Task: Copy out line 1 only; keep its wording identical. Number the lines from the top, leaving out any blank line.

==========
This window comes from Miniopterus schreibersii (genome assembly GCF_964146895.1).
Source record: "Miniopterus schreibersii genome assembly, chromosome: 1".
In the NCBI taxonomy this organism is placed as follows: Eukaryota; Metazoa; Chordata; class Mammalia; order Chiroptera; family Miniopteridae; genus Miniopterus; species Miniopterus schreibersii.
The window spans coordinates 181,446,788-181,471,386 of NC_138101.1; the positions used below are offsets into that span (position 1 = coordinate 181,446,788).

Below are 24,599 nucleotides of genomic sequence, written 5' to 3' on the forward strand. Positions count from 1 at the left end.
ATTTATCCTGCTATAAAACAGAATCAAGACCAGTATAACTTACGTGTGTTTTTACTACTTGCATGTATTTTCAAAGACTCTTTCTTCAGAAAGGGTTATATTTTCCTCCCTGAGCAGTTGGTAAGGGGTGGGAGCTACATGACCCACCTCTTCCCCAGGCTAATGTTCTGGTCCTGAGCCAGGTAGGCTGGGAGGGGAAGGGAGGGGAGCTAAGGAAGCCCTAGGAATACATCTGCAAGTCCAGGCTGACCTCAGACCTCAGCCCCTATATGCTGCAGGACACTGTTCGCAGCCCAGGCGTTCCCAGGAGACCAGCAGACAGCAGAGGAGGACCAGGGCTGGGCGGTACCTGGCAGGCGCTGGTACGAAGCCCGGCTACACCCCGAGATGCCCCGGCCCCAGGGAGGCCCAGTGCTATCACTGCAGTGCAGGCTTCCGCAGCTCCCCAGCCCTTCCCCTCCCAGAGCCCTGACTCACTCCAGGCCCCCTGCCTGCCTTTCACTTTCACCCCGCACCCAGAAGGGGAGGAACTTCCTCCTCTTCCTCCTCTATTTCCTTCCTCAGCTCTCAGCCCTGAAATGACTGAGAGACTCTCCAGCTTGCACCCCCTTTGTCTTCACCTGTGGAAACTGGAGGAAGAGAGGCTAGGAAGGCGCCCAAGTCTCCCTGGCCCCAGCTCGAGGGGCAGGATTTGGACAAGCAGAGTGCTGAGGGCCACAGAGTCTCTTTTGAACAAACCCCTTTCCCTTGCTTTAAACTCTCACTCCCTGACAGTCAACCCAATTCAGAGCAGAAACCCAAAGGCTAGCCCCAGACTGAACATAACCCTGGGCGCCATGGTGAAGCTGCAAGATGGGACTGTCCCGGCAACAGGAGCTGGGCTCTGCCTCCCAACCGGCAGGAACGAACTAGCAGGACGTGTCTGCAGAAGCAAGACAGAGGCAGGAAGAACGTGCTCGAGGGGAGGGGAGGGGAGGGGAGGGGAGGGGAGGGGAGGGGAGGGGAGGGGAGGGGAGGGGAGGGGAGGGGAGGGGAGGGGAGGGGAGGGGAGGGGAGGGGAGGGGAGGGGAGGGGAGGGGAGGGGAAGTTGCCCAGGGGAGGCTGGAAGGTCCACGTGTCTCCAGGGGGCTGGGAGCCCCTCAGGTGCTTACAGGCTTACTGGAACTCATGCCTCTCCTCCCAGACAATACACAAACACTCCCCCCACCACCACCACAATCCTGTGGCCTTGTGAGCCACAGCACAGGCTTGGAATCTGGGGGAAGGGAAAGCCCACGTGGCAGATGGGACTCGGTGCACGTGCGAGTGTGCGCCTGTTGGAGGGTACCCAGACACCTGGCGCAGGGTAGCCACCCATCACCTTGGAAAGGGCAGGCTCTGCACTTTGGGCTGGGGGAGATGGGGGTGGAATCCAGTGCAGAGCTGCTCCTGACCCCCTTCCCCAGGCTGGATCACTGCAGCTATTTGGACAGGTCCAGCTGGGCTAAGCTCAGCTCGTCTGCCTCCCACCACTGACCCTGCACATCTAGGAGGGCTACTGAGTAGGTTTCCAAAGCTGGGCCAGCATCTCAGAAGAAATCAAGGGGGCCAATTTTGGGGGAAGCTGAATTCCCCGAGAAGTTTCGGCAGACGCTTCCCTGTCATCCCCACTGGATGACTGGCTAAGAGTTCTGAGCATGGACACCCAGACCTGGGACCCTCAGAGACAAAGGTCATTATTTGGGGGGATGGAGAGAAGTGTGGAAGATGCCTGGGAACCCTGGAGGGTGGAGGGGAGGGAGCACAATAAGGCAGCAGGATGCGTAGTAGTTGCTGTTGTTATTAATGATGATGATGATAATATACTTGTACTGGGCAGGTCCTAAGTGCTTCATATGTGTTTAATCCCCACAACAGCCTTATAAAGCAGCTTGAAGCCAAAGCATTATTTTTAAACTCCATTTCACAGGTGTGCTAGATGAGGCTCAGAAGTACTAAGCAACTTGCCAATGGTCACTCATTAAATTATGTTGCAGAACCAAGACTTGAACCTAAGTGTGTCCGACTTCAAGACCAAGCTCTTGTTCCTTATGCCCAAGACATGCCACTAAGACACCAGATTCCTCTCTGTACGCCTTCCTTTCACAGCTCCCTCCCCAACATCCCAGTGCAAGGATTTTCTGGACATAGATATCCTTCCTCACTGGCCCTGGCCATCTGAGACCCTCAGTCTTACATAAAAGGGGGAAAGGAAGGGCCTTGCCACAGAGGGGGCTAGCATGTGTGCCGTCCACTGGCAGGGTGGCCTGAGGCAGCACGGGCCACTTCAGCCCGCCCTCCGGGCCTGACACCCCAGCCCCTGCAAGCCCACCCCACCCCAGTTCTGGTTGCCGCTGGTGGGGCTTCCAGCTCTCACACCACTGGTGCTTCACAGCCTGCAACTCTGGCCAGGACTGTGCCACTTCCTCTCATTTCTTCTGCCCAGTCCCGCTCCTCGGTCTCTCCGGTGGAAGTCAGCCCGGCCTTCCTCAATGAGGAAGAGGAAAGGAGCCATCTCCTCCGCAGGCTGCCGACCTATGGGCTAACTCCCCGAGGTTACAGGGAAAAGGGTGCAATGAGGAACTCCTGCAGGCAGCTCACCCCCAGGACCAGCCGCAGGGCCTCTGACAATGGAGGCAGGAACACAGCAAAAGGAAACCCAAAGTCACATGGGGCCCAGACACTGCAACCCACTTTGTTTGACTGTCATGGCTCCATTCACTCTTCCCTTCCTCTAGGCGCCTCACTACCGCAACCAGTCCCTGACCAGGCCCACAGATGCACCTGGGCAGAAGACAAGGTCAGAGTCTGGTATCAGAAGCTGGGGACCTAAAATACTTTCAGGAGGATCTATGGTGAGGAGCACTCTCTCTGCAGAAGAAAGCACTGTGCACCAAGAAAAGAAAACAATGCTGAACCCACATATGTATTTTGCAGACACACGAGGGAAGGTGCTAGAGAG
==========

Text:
This window comes from Miniopterus schreibersii (genome assembly GCF_964146895.1).